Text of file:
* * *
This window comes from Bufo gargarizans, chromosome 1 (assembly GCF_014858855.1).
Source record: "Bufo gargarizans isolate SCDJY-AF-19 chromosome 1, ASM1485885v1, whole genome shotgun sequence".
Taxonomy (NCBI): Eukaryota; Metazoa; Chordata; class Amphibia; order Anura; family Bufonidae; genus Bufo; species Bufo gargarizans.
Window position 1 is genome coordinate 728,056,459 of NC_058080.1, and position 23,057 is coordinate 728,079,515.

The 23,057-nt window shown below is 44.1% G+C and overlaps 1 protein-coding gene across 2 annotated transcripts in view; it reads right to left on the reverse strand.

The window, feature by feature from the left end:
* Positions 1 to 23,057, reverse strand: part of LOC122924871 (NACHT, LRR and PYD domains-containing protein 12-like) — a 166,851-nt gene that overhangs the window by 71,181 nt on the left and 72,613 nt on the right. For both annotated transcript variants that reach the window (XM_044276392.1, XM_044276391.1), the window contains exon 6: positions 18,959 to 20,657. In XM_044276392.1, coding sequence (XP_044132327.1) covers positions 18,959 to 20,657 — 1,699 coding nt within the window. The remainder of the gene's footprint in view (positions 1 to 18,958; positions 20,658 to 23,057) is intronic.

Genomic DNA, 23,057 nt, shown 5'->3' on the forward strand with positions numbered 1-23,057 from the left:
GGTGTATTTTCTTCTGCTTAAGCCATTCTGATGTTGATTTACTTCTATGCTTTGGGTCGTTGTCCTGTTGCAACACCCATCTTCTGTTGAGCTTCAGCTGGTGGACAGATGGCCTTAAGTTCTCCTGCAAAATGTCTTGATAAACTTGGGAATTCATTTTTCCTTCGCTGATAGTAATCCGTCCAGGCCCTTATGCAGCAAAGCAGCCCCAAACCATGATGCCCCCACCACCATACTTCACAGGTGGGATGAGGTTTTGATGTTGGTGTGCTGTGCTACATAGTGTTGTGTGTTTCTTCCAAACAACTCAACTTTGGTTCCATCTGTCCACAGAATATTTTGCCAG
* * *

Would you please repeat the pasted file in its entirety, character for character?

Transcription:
This window comes from Bufo gargarizans, chromosome 1 (assembly GCF_014858855.1).
Source record: "Bufo gargarizans isolate SCDJY-AF-19 chromosome 1, ASM1485885v1, whole genome shotgun sequence".
Taxonomy (NCBI): Eukaryota; Metazoa; Chordata; class Amphibia; order Anura; family Bufonidae; genus Bufo; species Bufo gargarizans.
Window position 1 is genome coordinate 728,056,459 of NC_058080.1, and position 23,057 is coordinate 728,079,515.

The 23,057-nt window shown below is 44.1% G+C and overlaps 1 protein-coding gene across 2 annotated transcripts in view; it reads right to left on the reverse strand.

The window, feature by feature from the left end:
* Positions 1 to 23,057, reverse strand: part of LOC122924871 (NACHT, LRR and PYD domains-containing protein 12-like) — a 166,851-nt gene that overhangs the window by 71,181 nt on the left and 72,613 nt on the right. For both annotated transcript variants that reach the window (XM_044276392.1, XM_044276391.1), the window contains exon 6: positions 18,959 to 20,657. In XM_044276392.1, coding sequence (XP_044132327.1) covers positions 18,959 to 20,657 — 1,699 coding nt within the window. The remainder of the gene's footprint in view (positions 1 to 18,958; positions 20,658 to 23,057) is intronic.

Genomic DNA, 23,057 nt, shown 5'->3' on the forward strand with positions numbered 1-23,057 from the left:
GGTGTATTTTCTTCTGCTTAAGCCATTCTGATGTTGATTTACTTCTATGCTTTGGGTCGTTGTCCTGTTGCAACACCCATCTTCTGTTGAGCTTCAGCTGGTGGACAGATGGCCTTAAGTTCTCCTGCAAAATGTCTTGATAAACTTGGGAATTCATTTTTCCTTCGCTGATAGTAATCCGTCCAGGCCCTTATGCAGCAAAGCAGCCCCAAACCATGATGCCCCCACCACCATACTTCACAGGTGGGATGAGGTTTTGATGTTGGTGTGCTGTGCTACATAGTGTTGTGTGTTTCTTCCAAACAACTCAACTTTGGTTCCATCTGTCCACAGAATATTTTGCCAG